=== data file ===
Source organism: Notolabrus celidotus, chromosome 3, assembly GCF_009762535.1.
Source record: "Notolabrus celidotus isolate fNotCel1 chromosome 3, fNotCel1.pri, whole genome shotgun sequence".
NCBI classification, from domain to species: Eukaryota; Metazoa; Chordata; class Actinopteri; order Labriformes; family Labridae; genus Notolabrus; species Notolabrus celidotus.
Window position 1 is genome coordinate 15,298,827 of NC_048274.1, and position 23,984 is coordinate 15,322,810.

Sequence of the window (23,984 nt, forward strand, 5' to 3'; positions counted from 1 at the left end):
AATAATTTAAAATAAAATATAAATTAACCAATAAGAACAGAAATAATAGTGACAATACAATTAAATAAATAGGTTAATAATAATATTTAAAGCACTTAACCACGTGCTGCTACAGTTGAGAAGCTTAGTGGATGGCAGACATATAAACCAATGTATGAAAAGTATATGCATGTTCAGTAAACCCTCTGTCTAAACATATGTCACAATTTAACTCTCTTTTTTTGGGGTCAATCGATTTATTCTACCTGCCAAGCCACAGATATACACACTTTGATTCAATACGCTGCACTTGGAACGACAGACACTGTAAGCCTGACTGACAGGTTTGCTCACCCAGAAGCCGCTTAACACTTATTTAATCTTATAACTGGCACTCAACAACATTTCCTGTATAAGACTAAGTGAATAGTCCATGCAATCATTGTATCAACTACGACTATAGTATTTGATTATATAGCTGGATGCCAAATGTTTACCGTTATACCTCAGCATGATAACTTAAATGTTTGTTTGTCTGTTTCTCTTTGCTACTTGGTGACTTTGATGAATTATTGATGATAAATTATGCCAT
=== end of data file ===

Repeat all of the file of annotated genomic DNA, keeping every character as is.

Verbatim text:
Source organism: Notolabrus celidotus, chromosome 3, assembly GCF_009762535.1.
Source record: "Notolabrus celidotus isolate fNotCel1 chromosome 3, fNotCel1.pri, whole genome shotgun sequence".
NCBI classification, from domain to species: Eukaryota; Metazoa; Chordata; class Actinopteri; order Labriformes; family Labridae; genus Notolabrus; species Notolabrus celidotus.
Window position 1 is genome coordinate 15,298,827 of NC_048274.1, and position 23,984 is coordinate 15,322,810.

Sequence of the window (23,984 nt, forward strand, 5' to 3'; positions counted from 1 at the left end):
AATAATTTAAAATAAAATATAAATTAACCAATAAGAACAGAAATAATAGTGACAATACAATTAAATAAATAGGTTAATAATAATATTTAAAGCACTTAACCACGTGCTGCTACAGTTGAGAAGCTTAGTGGATGGCAGACATATAAACCAATGTATGAAAAGTATATGCATGTTCAGTAAACCCTCTGTCTAAACATATGTCACAATTTAACTCTCTTTTTTTGGGGTCAATCGATTTATTCTACCTGCCAAGCCACAGATATACACACTTTGATTCAATACGCTGCACTTGGAACGACAGACACTGTAAGCCTGACTGACAGGTTTGCTCACCCAGAAGCCGCTTAACACTTATTTAATCTTATAACTGGCACTCAACAACATTTCCTGTATAAGACTAAGTGAATAGTCCATGCAATCATTGTATCAACTACGACTATAGTATTTGATTATATAGCTGGATGCCAAATGTTTACCGTTATACCTCAGCATGATAACTTAAATGTTTGTTTGTCTGTTTCTCTTTGCTACTTGGTGACTTTGATGAATTATTGATGATAAATTATGCCAT